BasicX software <--> BX-24
Successful communication relies on devices using the same protocol.
For two devices to successfully talk to each other, they
both need to expect pulses in a certain voiltage range, transmitted
at an exact speed, in a certain order. Data rate is the primary aspect
of a communication protocol. This rate defines the amount of information
per second thats being transmitted (e.g. 9600 bits per second.)
The speed of data transmission is also called baud, and
is usually expressed in kbps, kilobits per second. For example a 56.6k
modem communicates with a computer at 56,600 bits/sec, or 7,075 bytes/sec.
Other components of a serial communication protocol are number of
databits, stop bit, and parity - but these are almost always set the
same so you shouldnt have to worry about them. (8 databits,
1 stop bit, no parity if youre interested.)
Software plays a key role in serial communication, since, if one
of the devices is the computer, it is through software that we most
commonly establish the communication. In our example, the software
will be Macromedia Director. NOTE: the BX is programmed via a serial
cable, through which the program written in the development software
is downloaded to the BX chip. When the BX sends debug statements,
it is sending serial data over the same cable back to the computer.
Therefore, BX software can also be considered as the software interfacing
serially with the chip.
MAKING A SERIAL CABLE
Serial cables can be purchased in most computer stores. There are
both Mac and PC cables, since these two computer platforms have different
cable connectors that need to be used. For a PC, the cable end or
form needed is called DB-9, and the protocol it follows is RS-232.
Mac uses the RS-422 protocol and a DIN-8 connector similar to printer
or modem cables. We will be modifying these standard cables a bit
to get them to work with our microcontroller.
NOTE: If your computer does not have a serial port, but only USB,
you can use a USB serial port adaptor in order to communicate with
In terms of hardware, the two devices need to be connected via a
serial cable which has three key wires: TX, RX, and GND. In addition
sometimes a fourth signal wire, ATN, is needed (in this case only
for programming). TX stands for Transmit, and its the wire that
sends the data from device A to device B. RX, or Receive, is the wire
for device A to receive data from device B. (Here we will discuss
TX and RX from the microcontrollers point of view.) GND, Ground,
is what creates a common voltage reference level between the two device.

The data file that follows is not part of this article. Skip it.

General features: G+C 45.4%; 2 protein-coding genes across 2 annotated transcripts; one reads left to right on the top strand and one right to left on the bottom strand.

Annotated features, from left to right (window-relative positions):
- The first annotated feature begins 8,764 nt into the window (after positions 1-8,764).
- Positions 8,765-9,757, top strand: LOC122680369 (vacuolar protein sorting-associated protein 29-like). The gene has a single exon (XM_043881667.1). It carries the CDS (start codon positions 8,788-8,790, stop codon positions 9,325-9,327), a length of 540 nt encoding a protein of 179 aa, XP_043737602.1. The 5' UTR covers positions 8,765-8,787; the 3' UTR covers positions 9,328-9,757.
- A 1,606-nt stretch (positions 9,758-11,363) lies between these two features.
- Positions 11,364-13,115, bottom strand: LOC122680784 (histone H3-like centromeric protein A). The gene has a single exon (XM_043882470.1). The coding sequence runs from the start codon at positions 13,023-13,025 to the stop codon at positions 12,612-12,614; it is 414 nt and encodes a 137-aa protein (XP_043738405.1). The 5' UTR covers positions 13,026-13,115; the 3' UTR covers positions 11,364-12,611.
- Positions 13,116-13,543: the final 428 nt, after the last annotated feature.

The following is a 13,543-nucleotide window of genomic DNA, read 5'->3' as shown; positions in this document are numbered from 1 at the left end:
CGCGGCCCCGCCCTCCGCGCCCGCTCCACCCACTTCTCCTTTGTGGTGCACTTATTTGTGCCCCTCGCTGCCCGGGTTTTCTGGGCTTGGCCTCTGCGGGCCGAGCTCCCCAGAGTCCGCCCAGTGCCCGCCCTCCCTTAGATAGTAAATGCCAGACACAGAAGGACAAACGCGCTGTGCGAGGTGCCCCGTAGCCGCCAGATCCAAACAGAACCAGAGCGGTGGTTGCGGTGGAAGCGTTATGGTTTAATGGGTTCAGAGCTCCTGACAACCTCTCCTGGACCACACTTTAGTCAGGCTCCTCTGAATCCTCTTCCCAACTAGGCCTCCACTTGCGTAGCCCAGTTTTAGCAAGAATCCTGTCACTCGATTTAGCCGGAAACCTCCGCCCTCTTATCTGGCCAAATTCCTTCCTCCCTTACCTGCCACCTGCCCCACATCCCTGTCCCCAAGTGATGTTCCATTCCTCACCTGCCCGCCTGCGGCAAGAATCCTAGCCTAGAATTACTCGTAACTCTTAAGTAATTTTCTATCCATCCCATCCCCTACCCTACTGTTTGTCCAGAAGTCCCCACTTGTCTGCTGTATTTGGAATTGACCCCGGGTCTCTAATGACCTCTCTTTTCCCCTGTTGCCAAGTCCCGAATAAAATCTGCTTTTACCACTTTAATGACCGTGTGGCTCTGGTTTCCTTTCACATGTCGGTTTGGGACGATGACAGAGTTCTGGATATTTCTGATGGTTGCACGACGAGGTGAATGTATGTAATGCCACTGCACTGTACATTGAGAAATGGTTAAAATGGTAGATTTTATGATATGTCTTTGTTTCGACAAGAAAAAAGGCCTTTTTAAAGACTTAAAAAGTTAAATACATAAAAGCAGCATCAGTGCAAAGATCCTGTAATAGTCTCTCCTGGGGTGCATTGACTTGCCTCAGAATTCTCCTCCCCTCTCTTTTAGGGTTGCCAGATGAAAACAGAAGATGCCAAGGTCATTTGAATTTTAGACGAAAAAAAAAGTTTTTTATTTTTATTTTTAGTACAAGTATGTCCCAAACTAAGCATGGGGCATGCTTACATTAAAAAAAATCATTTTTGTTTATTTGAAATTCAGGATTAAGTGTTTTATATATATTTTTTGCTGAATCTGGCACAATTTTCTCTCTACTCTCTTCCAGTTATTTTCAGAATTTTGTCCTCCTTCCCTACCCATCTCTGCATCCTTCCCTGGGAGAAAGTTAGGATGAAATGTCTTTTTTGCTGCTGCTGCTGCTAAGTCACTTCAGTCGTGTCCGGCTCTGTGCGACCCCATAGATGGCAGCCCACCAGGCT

ATN, Attention, is used as a flag for a device to announce
it is ready to transmit and/or receive - it is not needed in a regular
If youre using a PC for your output, you can use your programming
cable as a serial cable - just leave the ATN pin of the cable unconnected.
Remember that TX and RX are usually labeled locally - that is, a
TX pin on device A should connect to the RX pin on device B and vice
Making a little DB-9 adaptor is the quickest way to make a programming
cable. Simply plug it in to one side of a standard PC serial cable.
Solder right-angle headers to the soldering lugs on the back of a
female DB-9 connector. Youll be connecting pins 2-5 of the serial
cable to pins 1-4 of the BX. If you dont have right-angle headers,
bending straight headers can work. You can also cut off the end of
the serial cable and solder headers directly to the appropriate wires
within (youll have to do this if youre making a Mac serial
The whitish blob visible in the photo of a serial cable with adaptor
attached is hot glue - this is a great, cheap way to reinforce your
soldering joints and is especially useful for high-stress parts like
Note: You can only program the BX with the BasicX software on a PC
(although it could be done with some difficulty with a serial-USB
adaptor on a Mac running PC emulation software like VirtualPC).
The BX-24 can use any two pins as its serial port. It is easiest
to have these pins be right next to each other. It can also use the
same pins through which you program it, but it is usually recommended
to define different pins for the serial communication keeping the
programming serial port free so that you can reprogram without changing
Macs communicate at 9 volts, while PCs use 12V. 9V is close enough
to the 5V the BX expects, but if you are communicating from a PC to
the microcontroller, it is important to use a resistor to limit the
voltage at the receiving pin of the BX. A 22k resistor is standard
but it doesnt need to be exactly that, over 15k should work
(if you are having problems with serial communication you might try
reducing the value of the resistor to less than 22k).
Make sure you have the current limiting resistor in place (if using
a PC) and that the BX-24 is properly grounded before attaching a serial
cable to it.
SERIAL CABLE & THE BREADBOARD
Remember you can use any I/O pins for serial communication, but it
makes sense to use digital-only pins since the ADC pins are limited.
The most common technique used in troubleshooting a cable which is
malfunctioning is the test of continuity. With a multimeter, you can
test if the wire between a pin on both ends of the cable is continuous.
Make sure you know what end of the connector you are looking at when
comparing it to the pin diagrams.
PROGRAM + SERIAL CABLES